by Mimiges Brownroad, MMNN Contributor

One of our subjects around Indigenous country is talking about alleviating poverty.

Some of us grew up in an era when there was even more wide-spread economic poverty. The times when most of us lived in shacks, shared shoes in a large family, wore old clothes and were taunted racist remarks in town (whether you lived on or outside of a reserve). Although there have been many families to climb out of that kind of poverty, we see some of our First Nation brothers and sisters still struggling and we want to stand up for them.

Although that’s a good talk, that’s not the kind of poverty that I need to focus on today.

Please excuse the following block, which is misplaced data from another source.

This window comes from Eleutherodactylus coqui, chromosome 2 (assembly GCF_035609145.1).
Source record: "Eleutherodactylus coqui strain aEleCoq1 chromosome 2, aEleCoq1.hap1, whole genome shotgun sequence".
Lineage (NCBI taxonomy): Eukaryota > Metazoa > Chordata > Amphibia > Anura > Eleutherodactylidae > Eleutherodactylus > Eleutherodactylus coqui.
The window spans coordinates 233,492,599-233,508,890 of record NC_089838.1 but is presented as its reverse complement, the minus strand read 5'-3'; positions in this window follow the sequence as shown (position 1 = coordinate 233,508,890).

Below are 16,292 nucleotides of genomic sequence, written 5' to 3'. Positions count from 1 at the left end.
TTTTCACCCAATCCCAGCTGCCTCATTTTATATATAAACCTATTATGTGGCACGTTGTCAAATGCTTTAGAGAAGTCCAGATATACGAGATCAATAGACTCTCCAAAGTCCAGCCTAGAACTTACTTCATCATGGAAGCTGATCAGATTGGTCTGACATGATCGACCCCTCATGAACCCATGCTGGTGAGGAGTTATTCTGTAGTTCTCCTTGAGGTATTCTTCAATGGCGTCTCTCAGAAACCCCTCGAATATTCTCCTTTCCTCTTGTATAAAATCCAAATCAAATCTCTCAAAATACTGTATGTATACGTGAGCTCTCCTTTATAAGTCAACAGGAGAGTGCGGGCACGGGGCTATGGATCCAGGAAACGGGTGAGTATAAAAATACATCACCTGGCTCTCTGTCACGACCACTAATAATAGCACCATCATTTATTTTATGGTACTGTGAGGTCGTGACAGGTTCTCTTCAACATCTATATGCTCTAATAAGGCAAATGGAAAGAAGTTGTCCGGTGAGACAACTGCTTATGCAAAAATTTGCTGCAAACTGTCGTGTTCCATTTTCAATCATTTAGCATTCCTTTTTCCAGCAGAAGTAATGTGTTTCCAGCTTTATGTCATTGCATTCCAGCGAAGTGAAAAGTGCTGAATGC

Even though some of us lived in shacks, our brothers could still walk down to the river and catch fish for the family supper each day. Our mothers could trust the spring water. Our medicine people could trust the plants to not be contaminated with toxins. Our sisters could trust the berries and feed us with them. The poverty of my grandchildren will be the loss of those things: the ability to provide for yourself and live within Creation. Perhaps the greatest threat looming in the shadows of industry’s tailpipes is the loss of our basic livelihoods.

I’m less worried about how much catch the commercial fishing vessel in the community brings in, because I’m most worried about the fishers who can’t feed their families healthy fish. I’m less worried about if our community can sustain a tax-free gas station but most worried abou ...

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